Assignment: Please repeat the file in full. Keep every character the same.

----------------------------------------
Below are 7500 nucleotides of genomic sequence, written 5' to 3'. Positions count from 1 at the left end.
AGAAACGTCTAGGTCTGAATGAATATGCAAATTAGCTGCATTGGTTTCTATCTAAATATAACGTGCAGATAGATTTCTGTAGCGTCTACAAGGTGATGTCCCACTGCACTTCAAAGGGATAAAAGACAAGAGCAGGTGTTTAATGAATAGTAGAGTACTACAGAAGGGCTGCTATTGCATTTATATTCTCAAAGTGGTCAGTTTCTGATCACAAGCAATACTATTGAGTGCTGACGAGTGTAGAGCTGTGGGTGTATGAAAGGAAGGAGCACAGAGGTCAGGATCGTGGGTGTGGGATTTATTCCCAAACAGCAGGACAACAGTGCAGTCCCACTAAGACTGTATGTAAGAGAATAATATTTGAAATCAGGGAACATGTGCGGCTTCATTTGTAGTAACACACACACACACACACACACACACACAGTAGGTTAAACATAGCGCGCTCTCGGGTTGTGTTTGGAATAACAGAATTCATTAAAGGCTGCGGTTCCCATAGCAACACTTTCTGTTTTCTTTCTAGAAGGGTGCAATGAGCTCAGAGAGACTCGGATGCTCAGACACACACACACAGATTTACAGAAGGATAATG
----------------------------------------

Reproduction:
Below are 7500 nucleotides of genomic sequence, written 5' to 3'. Positions count from 1 at the left end.
AGAAACGTCTAGGTCTGAATGAATATGCAAATTAGCTGCATTGGTTTCTATCTAAATATAACGTGCAGATAGATTTCTGTAGCGTCTACAAGGTGATGTCCCACTGCACTTCAAAGGGATAAAAGACAAGAGCAGGTGTTTAATGAATAGTAGAGTACTACAGAAGGGCTGCTATTGCATTTATATTCTCAAAGTGGTCAGTTTCTGATCACAAGCAATACTATTGAGTGCTGACGAGTGTAGAGCTGTGGGTGTATGAAAGGAAGGAGCACAGAGGTCAGGATCGTGGGTGTGGGATTTATTCCCAAACAGCAGGACAACAGTGCAGTCCCACTAAGACTGTATGTAAGAGAATAATATTTGAAATCAGGGAACATGTGCGGCTTCATTTGTAGTAACACACACACACACACACACACACACACAGTAGGTTAAACATAGCGCGCTCTCGGGTTGTGTTTGGAATAACAGAATTCATTAAAGGCTGCGGTTCCCATAGCAACACTTTCTGTTTTCTTTCTAGAAGGGTGCAATGAGCTCAGAGAGACTCGGATGCTCAGACACACACACACAGATTTACAGAAGGATAATG